Projects

BODC's role

BODC has two distinct roles for CLIVAR. BODC manages both the Moored Instrument Data Assembly Centre and the Delayed-mode Sea Level Data Assembly Centre for CLIVAR. The two Data Assembly Centres (DACs) have responsibility to

  • Obtain CLIVAR moored instrument and sea level data
  • Convert data to a common format (netCDF)
  • Quality control the data
  • Assemble comprehensive metadata and documentation describing the data
  • Ensure the data are properly managed and stored for the long term
  • Collaborate with the other CLIVAR DACs to ensure integration across data streams
  • Disseminate the data by making it available online to the CLIVAR and wider scientific communities

Moored Instrument Data Assembly Centre

The CLIVAR Moored Instrument DAC was launched at BODC in 2004. The previous Moored Current Meter DAC during WOCE was the Oregon State University Buoy Group which ceased operations as a DAC in August 2001. The Moored Instrument DAC deals with delayed mode time series data, rather than data from real time observing systems. The data handled include mainly current meters and ADCPs, but will also include various other types of moored instruments such as thermistor chains and sediment traps. The main contact for this DAC is Mary Mowat.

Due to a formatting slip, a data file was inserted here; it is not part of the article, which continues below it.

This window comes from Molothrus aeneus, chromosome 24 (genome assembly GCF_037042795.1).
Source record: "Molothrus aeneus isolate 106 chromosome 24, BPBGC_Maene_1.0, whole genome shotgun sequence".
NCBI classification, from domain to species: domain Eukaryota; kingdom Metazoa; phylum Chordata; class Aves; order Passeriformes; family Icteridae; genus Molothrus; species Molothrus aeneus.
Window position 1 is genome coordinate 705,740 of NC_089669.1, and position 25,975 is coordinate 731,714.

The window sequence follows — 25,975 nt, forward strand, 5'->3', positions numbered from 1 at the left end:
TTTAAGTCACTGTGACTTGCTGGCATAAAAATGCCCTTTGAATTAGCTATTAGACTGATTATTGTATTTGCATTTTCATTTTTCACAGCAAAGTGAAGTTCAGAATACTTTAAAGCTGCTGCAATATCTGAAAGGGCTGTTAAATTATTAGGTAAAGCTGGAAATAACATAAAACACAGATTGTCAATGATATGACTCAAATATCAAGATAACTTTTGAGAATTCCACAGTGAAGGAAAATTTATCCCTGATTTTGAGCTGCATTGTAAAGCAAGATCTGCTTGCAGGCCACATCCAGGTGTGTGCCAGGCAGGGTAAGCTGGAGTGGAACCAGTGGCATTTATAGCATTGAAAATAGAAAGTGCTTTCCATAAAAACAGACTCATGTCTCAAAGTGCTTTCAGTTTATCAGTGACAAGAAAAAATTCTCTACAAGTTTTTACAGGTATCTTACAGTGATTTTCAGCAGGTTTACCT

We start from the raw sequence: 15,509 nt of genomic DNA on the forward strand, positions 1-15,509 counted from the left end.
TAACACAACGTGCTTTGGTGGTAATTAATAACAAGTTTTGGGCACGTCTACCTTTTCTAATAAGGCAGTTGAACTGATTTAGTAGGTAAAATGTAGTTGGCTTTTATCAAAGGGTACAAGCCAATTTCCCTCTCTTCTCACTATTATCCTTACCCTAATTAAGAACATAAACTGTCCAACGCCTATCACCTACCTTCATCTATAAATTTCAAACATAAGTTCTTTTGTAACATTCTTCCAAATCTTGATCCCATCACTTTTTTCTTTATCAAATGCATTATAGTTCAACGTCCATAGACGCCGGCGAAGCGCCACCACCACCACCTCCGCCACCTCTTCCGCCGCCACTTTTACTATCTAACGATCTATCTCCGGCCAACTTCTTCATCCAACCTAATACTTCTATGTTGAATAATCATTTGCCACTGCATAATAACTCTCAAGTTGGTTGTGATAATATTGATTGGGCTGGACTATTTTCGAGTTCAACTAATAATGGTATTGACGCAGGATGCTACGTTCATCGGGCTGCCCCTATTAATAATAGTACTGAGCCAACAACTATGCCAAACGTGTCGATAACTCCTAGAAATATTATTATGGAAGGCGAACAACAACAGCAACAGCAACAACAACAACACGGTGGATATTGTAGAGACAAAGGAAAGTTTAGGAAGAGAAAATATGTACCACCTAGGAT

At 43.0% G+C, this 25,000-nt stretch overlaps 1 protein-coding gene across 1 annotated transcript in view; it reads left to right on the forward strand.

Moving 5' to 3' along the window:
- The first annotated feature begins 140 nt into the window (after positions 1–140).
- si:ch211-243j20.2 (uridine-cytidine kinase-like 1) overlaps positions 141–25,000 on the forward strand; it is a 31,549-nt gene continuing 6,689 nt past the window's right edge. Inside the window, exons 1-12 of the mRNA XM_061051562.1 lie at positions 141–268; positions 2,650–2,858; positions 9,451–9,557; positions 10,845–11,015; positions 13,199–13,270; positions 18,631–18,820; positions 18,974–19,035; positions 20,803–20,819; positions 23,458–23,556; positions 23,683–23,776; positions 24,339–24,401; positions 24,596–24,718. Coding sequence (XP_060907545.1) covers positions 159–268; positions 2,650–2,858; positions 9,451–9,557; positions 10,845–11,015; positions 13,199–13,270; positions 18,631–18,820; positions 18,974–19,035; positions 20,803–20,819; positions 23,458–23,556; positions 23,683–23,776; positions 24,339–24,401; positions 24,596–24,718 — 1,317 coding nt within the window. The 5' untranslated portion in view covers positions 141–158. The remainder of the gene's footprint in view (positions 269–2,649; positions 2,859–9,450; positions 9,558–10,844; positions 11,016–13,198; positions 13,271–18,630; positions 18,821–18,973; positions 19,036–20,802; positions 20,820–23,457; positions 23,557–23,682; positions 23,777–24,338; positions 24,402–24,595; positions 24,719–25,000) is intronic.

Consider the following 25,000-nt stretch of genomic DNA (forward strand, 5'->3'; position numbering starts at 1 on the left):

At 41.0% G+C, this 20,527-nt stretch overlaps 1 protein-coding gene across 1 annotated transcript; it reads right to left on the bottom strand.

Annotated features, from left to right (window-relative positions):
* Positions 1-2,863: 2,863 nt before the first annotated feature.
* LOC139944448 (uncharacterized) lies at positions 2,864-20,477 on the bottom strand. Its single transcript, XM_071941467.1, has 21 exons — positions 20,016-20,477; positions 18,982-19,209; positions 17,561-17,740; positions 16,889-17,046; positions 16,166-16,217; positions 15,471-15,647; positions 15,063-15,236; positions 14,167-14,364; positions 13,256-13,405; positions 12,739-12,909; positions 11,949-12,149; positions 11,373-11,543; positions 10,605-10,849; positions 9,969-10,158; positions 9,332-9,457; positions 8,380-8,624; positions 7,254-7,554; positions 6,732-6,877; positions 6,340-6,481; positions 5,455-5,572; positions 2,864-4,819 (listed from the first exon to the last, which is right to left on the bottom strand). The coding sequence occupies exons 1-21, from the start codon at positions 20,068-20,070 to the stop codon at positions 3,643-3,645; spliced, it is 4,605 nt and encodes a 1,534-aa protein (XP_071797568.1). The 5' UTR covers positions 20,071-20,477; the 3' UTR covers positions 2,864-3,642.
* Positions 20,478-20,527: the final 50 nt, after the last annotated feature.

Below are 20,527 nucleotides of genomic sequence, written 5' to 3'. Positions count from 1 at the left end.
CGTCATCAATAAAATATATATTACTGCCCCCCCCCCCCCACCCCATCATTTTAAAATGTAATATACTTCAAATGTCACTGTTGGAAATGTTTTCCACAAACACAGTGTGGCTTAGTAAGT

Sea Level Data Assembly Centre

The CLIVAR Delayed-mode Sea Level DAC has responsibility for delivering quality controlled and documented sea level data from approximately 150 tide gauges worldwide. This is a continuation of BODC’s role as the World Ocean Circulation Experiment (WOCE) Delayed-mode Sea Level DAC. The contact for this DAC is Elizabeth Bradshaw. This work is complemented by the operation of a 'fast-delivery' Sea Level Data Assembly Centre at the University of Hawai`i Sea Level Centre (UHSLC).

In addition, UHSLC and BODC, in collaboration with the Permanent Service for Mean Sea Level (PSMSL), act as data archiving centres for the Intergovernmental Oceanographic Commission's Global Sea Level Observing System (GLOSS).

Climate Variability and Predictability    World Climate Research Programme